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Tokyo 2020 Predictions Women’s Soccer Betting Preview

Almost a year after winning the World Cup, the U.S Women’s National Soccer Team (USWNST) is sure to head to the Summer Olympics in Tokyo as one of the top faves, if not the team to beat in the race for gold.

Sportsbooks have yet to release odds for Tokyo 2020 in its entirety, including those for the women’s soccer tournament that would confirm this expectation. Where the women’s game is concerned, not all the contending nations are known yet. Several national teams are still to complete the qualification process.

That said, even when the full list is established, it’s hard to see how any other team could leapfrog the Americans in market estimation in order to emerge as the so-called best bet to win. There’s perception and a tradition of success that is sure to underpin USA’s betting value.

Not for nothing are the Americans the No.1 ranked team in the women’s game and the manner in which they stormed to World Cup glory in France last year – beginning with their first match, which was a 13-0 decimation of Thailand, and culminating with a 2-0 win over the Netherlands at the Parc Olympique Lyonnais in Décines-Charpieu on July 7, – brooks no argument on that score. Simply put, the Americans are the best in women’s soccer, bar none.

USA’s history at the Olympic Games rivals their success at the World Cup – in both competitions, the Americans have claimed bragging rights four times. Moreover, the Americans have featured in every single Olympics since women’s soccer was added to the schedule of events at the 1996 Atlanta Games.

At the last Olympics though, things didn’t go to plan when the Americans suffered a shock early exit in Rio. They were upset in the quarterfinals by a resilient Sweden in a penalty shootout to send seismic shockwaves through the tournament.

Sweden went on to finish as runners-up to Germany while Canada picked up bronze honors following a 2-1 victory over host nation, Brazil.

It’s safe to say, Rio was a bitter pill to swallow, one of the most humbling chapters in the history of U.S women’s national soccer. Perhaps that disappointment in Brazil was the catalyst that propelled USA to put forward one of the most sublime, focused and ruthless accounts ever witnessed at the World Cup.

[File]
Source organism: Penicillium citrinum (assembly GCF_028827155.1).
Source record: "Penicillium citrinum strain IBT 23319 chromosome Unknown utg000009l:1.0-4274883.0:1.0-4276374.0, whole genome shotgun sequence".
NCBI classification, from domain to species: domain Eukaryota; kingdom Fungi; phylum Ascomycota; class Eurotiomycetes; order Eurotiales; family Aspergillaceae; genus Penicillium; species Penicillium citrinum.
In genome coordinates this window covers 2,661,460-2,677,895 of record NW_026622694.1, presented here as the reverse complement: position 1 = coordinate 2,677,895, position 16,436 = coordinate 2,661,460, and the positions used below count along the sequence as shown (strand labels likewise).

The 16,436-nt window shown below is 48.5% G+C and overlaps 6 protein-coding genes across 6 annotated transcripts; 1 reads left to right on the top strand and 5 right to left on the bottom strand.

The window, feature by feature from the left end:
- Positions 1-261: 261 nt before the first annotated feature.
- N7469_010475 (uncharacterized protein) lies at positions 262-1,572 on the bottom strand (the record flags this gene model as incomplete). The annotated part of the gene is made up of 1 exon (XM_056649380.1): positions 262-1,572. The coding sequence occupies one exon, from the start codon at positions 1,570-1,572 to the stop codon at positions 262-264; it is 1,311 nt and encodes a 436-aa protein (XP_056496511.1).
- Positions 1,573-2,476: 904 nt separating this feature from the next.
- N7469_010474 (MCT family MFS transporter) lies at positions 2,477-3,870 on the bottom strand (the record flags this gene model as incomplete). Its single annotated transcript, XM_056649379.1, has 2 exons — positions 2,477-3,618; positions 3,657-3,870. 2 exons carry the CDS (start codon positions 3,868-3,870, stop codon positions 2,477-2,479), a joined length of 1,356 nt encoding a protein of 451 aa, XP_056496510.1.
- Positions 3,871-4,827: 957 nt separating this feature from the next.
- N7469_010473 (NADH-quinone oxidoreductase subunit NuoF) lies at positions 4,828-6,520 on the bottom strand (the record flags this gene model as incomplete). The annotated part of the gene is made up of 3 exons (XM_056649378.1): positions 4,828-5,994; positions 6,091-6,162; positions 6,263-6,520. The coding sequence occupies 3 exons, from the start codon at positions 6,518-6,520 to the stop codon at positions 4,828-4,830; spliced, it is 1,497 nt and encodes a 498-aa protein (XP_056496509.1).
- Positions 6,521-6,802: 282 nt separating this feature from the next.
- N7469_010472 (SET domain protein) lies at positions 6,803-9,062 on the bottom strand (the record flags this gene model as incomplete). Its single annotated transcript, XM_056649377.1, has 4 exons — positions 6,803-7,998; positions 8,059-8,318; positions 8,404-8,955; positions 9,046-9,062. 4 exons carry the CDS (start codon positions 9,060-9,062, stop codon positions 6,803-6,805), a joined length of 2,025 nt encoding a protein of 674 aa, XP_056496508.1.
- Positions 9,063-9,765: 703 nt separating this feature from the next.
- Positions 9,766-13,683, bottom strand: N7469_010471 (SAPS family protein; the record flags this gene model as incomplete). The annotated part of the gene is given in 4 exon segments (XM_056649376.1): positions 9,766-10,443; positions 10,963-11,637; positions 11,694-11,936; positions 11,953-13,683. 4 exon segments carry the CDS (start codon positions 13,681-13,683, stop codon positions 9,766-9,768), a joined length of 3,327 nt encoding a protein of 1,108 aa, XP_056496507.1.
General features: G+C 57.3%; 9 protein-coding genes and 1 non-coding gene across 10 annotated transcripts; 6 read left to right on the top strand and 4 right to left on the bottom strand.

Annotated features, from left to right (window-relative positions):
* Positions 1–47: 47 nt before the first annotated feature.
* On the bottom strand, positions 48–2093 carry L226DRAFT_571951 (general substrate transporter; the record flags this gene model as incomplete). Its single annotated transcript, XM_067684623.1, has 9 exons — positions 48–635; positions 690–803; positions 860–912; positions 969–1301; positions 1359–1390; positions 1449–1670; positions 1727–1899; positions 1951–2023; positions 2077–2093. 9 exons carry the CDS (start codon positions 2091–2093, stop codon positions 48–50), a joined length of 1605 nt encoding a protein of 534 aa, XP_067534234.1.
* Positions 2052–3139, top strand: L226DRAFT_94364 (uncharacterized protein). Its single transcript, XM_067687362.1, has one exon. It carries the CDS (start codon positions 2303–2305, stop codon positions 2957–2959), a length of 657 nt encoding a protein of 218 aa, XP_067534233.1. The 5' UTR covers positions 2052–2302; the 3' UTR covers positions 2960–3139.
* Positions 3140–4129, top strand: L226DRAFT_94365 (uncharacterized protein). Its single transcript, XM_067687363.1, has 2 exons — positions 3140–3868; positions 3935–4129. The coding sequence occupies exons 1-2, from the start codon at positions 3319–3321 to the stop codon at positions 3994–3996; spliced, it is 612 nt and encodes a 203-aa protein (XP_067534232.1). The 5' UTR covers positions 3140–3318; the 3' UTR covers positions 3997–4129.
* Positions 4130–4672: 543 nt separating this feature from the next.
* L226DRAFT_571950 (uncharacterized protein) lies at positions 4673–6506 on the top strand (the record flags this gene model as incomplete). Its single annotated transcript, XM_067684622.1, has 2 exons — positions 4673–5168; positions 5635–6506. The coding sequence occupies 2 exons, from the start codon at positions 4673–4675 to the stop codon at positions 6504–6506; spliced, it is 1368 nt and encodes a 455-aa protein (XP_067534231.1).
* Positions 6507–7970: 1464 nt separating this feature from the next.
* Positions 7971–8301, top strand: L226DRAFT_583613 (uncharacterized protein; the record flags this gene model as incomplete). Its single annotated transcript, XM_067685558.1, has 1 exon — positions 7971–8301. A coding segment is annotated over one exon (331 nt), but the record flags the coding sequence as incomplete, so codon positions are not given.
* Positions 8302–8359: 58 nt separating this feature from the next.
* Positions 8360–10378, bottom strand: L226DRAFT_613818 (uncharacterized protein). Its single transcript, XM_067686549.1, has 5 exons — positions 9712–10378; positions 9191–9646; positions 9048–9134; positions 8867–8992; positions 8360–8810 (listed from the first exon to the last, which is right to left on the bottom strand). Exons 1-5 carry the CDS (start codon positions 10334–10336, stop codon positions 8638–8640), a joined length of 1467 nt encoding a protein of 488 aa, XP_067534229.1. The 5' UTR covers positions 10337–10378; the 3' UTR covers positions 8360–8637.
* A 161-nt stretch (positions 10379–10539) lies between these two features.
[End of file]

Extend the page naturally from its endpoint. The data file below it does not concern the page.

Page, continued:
Megan Rapinoe and Carli Lloyd, two of several outstanding contributors to USA’s momentous fourth World Cup title in France last year, are set to lead a 20-player U.S. Olympic team. The pair are currently honing their craft at the SHEBELIEVESCUP, where they’ve carried their side to the final and a date against Japan.

A promising qualifying campaign followed by a successful warm-up campaign for the Olympics is sure to stand the Americans in good stead when they descend on the Tokyo 2020 Games.

However, if there were a lesson to be had from the 2016 Olympic Games, it’s that nothing can be taken for granted, including favorable odds. Anything can happen when national glory is at stake on the biggest stage in sport.

Presumptive favorites in the betting markets, USA are sure to be challenged from the-off in a tournament that will feature 12 of the top nations to qualify in the field today.


From the European front, the biggest threat to USA is posed by the Netherlands, who are the third-best nation in FIFA’s current rankings. The Dutch were runners-up at the World Cup. L’Oranje had a sensational tournament to reach the final, outplaying just about every other nation except for USA.

Sweden and England – ranked fifth and sixth respectively in FIFA rankings – are also headed to Tokyo 2020, where they’ll be eager to make a fist of it. Both Sweden and England endured a gratifying World Cup campaign in France, finishing third and fourth, respectively.

After these three European hopefuls, Canada, ranked eighth in the world, are likely to be deemed dangerous floaters in the competition, along with ninth-ranked Brazil and tenth-ranked Japan. In fact, the latter side is one of the only nations to beat the Americans in a final.

Japan upset America at the 2011 World Cup final, which to date ranks as one of the most spectacular games in women’s football, not to mention one of the most viewed finals. With home advantage going for the Nadeshiko, it would be grossly remiss to overlook their legitimate credentials to emerge victorious.

Of course, there’s a way to go before the Olympic Games get underway this summer in Tokyo and anything before the tournament draw is actually determined is merely conjecture.

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